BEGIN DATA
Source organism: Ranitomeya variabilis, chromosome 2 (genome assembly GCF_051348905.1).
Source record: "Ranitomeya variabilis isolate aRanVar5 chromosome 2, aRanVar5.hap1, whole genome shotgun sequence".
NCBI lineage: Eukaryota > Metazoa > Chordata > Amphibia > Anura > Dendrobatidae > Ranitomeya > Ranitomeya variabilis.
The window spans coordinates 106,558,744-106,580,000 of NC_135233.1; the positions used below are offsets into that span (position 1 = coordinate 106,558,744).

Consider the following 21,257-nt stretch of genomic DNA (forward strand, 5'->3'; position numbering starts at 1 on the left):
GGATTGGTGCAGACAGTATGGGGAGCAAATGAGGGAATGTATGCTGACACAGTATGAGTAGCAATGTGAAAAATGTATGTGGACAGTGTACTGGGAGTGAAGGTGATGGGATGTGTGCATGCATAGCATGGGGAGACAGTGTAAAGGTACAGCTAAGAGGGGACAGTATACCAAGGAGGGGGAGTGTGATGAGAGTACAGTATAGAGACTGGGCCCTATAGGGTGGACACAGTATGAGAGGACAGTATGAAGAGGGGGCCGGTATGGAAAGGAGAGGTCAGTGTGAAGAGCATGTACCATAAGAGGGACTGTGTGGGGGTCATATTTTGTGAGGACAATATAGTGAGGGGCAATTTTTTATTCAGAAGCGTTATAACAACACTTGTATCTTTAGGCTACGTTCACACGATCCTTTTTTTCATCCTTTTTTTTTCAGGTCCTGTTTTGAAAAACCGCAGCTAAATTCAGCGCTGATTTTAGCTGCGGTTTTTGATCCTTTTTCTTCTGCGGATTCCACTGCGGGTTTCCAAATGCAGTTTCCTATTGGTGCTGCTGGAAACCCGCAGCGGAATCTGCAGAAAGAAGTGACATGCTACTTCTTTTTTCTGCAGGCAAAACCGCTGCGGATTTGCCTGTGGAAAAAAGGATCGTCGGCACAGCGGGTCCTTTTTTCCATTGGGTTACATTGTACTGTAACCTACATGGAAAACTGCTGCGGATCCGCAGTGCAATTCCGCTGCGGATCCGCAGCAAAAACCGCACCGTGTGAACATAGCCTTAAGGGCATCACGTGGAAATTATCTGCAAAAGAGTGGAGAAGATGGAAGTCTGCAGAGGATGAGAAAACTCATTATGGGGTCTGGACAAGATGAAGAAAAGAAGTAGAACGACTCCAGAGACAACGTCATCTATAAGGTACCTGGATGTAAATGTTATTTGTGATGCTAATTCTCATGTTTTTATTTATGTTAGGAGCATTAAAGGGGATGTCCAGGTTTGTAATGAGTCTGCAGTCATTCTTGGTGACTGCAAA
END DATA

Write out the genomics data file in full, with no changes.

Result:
Source organism: Ranitomeya variabilis, chromosome 2 (genome assembly GCF_051348905.1).
Source record: "Ranitomeya variabilis isolate aRanVar5 chromosome 2, aRanVar5.hap1, whole genome shotgun sequence".
NCBI lineage: Eukaryota > Metazoa > Chordata > Amphibia > Anura > Dendrobatidae > Ranitomeya > Ranitomeya variabilis.
The window spans coordinates 106,558,744-106,580,000 of NC_135233.1; the positions used below are offsets into that span (position 1 = coordinate 106,558,744).

Consider the following 21,257-nt stretch of genomic DNA (forward strand, 5'->3'; position numbering starts at 1 on the left):
GGATTGGTGCAGACAGTATGGGGAGCAAATGAGGGAATGTATGCTGACACAGTATGAGTAGCAATGTGAAAAATGTATGTGGACAGTGTACTGGGAGTGAAGGTGATGGGATGTGTGCATGCATAGCATGGGGAGACAGTGTAAAGGTACAGCTAAGAGGGGACAGTATACCAAGGAGGGGGAGTGTGATGAGAGTACAGTATAGAGACTGGGCCCTATAGGGTGGACACAGTATGAGAGGACAGTATGAAGAGGGGGCCGGTATGGAAAGGAGAGGTCAGTGTGAAGAGCATGTACCATAAGAGGGACTGTGTGGGGGTCATATTTTGTGAGGACAATATAGTGAGGGGCAATTTTTTATTCAGAAGCGTTATAACAACACTTGTATCTTTAGGCTACGTTCACACGATCCTTTTTTTCATCCTTTTTTTTTCAGGTCCTGTTTTGAAAAACCGCAGCTAAATTCAGCGCTGATTTTAGCTGCGGTTTTTGATCCTTTTTCTTCTGCGGATTCCACTGCGGGTTTCCAAATGCAGTTTCCTATTGGTGCTGCTGGAAACCCGCAGCGGAATCTGCAGAAAGAAGTGACATGCTACTTCTTTTTTCTGCAGGCAAAACCGCTGCGGATTTGCCTGTGGAAAAAAGGATCGTCGGCACAGCGGGTCCTTTTTTCCATTGGGTTACATTGTACTGTAACCTACATGGAAAACTGCTGCGGATCCGCAGTGCAATTCCGCTGCGGATCCGCAGCAAAAACCGCACCGTGTGAACATAGCCTTAAGGGCATCACGTGGAAATTATCTGCAAAAGAGTGGAGAAGATGGAAGTCTGCAGAGGATGAGAAAACTCATTATGGGGTCTGGACAAGATGAAGAAAAGAAGTAGAACGACTCCAGAGACAACGTCATCTATAAGGTACCTGGATGTAAATGTTATTTGTGATGCTAATTCTCATGTTTTTATTTATGTTAGGAGCATTAAAGGGGATGTCCAGGTTTGTAATGAGTCTGCAGTCATTCTTGGTGACTGCAAA